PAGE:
# Check Permutation

If I ask you to do a method to find out if two strings are permutations of each other, how would you do it?

Think about what it means for a String to be a permutation of the other? For example “ABC” is a permutation of “CBA”, but “XBA” is not - since you cannot change the letters of “ABC” to obtain “XBA”.

## Link here to the repo where you can solve the problem

👉## 👌 Tips

There is a solution that is in O(N Log N) and there is another one which is in O(N)

Two permutations have the same length but in different order, would it make a difference to order them?

Have you thought about using a HashTable?

## 👊 Solution 1

If we can order both Strings and then compare them. This would take an estimated time of O(N Log N + M Log M), which is the time required to order both Strings.

It is worth taking into account that although this algorithm is not the most efficient, it may be more preferable in another way. Since it is very clean, simple and easy to understand.

```
public boolean sortingSolution(String s1, String s2) {
int s1L = s1.length();
int s2L = s2.length();
if (s1L != s2L) return false;
String s1Sorted = sortString(s1); // O(s1 log s1)
String s2Sorted = sortString(s2); // O(s2 log s2)
return s1Sorted.equals(s2Sorted);
}
static String sortString(String string) {
char temp[] = string.toCharArray();
Arrays.sort(temp);
return new String(temp);
}
```

## 👊 Solution 2

With a HashMap we could obtain a solution that is more efficient - O(N), where N is the length of one of the Strings.

This solution is a bit more complicated to understand and much more verbose. What we do is iterate over both Strings once (since we know they have the same length) and for the first String we add a +1 in that character, and for the second string we make a -1. In the end we add all the remaining values and any number other than 0 we will know that they have different character accounts.

```
public boolean hashMapSolution(String s1, String s2) {
int s1L = s1.length();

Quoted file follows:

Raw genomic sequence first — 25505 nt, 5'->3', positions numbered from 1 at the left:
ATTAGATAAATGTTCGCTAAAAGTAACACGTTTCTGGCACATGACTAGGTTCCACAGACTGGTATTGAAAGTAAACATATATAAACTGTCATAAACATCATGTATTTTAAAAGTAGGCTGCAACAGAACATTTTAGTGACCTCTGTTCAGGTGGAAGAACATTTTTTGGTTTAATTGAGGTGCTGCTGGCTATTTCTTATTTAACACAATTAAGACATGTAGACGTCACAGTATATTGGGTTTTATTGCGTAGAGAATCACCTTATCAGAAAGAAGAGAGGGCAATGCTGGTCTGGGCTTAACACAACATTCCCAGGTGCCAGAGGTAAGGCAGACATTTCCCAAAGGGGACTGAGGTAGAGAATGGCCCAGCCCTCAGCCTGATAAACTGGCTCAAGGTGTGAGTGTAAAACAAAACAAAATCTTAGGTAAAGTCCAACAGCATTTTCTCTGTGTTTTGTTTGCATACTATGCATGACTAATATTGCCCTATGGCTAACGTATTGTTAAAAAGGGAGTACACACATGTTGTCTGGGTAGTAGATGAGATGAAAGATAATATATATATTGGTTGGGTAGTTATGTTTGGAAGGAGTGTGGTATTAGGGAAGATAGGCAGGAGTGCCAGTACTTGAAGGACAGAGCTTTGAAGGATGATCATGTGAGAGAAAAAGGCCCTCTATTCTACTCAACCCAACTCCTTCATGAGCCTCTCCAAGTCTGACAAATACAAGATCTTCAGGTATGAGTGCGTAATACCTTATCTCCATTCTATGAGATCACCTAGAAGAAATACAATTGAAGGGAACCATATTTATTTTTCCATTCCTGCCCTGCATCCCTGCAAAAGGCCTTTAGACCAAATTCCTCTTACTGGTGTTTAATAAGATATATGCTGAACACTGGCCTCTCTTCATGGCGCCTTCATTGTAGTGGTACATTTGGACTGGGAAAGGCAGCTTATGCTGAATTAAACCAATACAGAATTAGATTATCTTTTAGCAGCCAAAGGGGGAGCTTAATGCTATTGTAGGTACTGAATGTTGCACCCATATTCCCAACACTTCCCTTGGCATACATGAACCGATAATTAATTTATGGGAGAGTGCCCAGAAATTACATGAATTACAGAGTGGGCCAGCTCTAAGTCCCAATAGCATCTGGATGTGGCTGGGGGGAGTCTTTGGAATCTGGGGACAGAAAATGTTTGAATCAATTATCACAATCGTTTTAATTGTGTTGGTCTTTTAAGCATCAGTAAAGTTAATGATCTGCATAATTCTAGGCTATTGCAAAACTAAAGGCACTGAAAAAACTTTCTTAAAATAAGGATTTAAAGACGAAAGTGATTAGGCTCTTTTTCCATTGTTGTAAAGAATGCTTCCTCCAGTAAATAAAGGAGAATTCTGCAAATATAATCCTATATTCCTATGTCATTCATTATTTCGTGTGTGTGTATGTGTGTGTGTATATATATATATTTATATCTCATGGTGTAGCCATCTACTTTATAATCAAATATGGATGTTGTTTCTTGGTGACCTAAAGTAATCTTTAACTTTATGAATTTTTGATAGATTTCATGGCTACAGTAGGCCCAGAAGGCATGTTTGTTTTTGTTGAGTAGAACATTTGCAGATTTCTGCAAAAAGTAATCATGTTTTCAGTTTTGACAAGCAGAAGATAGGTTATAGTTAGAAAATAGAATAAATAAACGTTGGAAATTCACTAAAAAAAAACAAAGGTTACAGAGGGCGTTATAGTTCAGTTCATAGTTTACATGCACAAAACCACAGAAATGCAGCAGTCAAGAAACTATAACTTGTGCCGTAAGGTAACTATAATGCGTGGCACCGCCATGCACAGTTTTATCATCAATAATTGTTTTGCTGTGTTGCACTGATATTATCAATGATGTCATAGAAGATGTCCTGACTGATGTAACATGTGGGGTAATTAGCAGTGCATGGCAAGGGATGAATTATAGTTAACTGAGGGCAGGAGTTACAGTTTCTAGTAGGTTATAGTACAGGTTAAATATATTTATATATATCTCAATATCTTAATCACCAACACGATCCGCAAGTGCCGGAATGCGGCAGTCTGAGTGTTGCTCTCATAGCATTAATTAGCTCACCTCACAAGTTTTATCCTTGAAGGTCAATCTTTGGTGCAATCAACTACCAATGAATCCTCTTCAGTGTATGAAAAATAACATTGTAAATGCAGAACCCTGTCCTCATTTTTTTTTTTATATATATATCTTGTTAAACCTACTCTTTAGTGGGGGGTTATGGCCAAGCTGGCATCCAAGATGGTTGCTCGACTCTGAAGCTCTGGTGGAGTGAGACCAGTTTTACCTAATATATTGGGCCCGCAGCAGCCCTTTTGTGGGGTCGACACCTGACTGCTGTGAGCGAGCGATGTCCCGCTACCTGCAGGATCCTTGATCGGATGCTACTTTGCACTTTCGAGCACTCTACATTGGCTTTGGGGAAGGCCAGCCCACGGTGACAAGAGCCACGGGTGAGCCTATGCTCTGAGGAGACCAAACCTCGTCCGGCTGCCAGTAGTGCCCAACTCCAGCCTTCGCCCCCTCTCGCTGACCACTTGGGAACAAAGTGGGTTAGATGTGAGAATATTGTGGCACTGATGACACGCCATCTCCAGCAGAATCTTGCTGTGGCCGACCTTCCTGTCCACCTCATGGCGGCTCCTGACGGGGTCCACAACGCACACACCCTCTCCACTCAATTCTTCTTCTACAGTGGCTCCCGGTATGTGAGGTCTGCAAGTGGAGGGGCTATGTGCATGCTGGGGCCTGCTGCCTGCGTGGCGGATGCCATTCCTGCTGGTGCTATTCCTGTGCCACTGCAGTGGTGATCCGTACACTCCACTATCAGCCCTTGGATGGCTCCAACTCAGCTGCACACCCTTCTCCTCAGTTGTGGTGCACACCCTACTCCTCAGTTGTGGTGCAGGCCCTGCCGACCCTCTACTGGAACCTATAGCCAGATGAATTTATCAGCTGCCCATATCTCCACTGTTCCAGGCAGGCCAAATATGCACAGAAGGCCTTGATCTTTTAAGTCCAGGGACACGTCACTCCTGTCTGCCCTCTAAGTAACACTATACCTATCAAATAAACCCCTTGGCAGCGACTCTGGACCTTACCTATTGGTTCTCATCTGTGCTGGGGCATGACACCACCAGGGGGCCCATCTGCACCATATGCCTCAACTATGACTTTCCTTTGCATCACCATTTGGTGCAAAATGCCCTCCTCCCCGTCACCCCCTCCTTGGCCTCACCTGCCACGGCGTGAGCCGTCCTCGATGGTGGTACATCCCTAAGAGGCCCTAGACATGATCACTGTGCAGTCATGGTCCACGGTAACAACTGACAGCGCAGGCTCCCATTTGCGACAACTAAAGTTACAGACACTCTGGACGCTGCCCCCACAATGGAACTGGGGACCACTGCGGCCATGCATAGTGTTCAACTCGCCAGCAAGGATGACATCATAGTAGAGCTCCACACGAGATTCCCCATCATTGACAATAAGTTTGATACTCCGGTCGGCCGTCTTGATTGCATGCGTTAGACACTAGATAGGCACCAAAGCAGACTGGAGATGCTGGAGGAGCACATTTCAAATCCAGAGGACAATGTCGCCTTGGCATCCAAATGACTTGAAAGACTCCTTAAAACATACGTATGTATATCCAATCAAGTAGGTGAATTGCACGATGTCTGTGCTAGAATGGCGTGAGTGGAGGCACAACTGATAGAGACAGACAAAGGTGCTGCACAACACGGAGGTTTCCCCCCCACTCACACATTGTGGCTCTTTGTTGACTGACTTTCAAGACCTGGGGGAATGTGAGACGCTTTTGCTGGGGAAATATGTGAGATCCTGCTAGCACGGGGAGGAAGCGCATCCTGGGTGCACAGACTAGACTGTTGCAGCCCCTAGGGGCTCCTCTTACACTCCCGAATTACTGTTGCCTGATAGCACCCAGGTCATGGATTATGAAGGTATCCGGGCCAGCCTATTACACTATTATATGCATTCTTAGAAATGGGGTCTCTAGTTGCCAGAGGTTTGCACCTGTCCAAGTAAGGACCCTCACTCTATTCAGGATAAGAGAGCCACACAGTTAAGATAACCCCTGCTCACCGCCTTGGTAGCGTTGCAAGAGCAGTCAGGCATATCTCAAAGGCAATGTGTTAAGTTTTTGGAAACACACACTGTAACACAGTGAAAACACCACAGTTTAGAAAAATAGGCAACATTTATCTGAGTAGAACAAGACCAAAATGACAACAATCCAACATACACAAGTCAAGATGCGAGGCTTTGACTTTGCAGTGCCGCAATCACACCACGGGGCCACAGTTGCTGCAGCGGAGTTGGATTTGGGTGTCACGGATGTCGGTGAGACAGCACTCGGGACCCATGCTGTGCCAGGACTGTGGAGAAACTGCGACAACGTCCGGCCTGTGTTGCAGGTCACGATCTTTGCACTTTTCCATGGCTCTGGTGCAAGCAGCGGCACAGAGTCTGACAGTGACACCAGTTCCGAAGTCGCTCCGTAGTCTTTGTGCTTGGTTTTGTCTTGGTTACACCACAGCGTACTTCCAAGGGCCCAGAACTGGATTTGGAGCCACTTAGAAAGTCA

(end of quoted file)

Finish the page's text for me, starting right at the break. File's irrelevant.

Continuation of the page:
int s2L = s2.length();
if (s1L != s2L) return false;
char[] s1Chars = s1.toCharArray();
char[] s2Chars = s2.toCharArray();
Map<Character, Integer> checker = new HashMap<>();
for (int I = 0; I < s1L; I++) {
char c1 = s1Chars[I];
char c2 = s2Chars[I];
insertCharToHashMap(checker, c1, 1);
insertCharToHashMap(checker, c2, -1);
}
int sum = checker.values().stream().reduce(0, Integer::sum);
return sum == 0;
}
void insertCharToHashMap(Map<Character, Integer> hashMap, char c, int value) {
if (hashMap.containsKey(c)) {
int newVal = hashMap.get(c) + value;
hashMap.put(c, newVal);
} else {
hashMap.put(c, value);
}
}
```

## 👊 Solution 3

With an Array and assuming our solution is within the ASCII dictionary we could have another solution that is written more simply and cleanly and in O(N).

We use an Array with 128 spaces. We go over String 1 first by adding +1 for each character we find in the correct Array space. Then we iterate on String 2 and if any character reduces below 0 it means that there are different characters in the Second String, it is not a permutation.

```
public boolean arraySolution(String s1, String s2) {
int s1L = s1.length();
int s2L = s2.length();
if (s1L != s2L) return false;
int[] checker = new int[128];
char[] s1Chars = s1.toCharArray();
char[] s2Chars = s2.toCharArray();
// we know that ASCII chars are from 0 to 127
for (char s1Char : s1Chars) {
checker[s1Char]++;
}
for (char s2Char : s2Chars) {
checker[s2Char]—;
if (checker[s2Char] < 0) return false;
}
return true;
}
```

Always remember to ask if you are only using the ASCII set characters

*Borrowed question from the book "Cracking the coding interview"*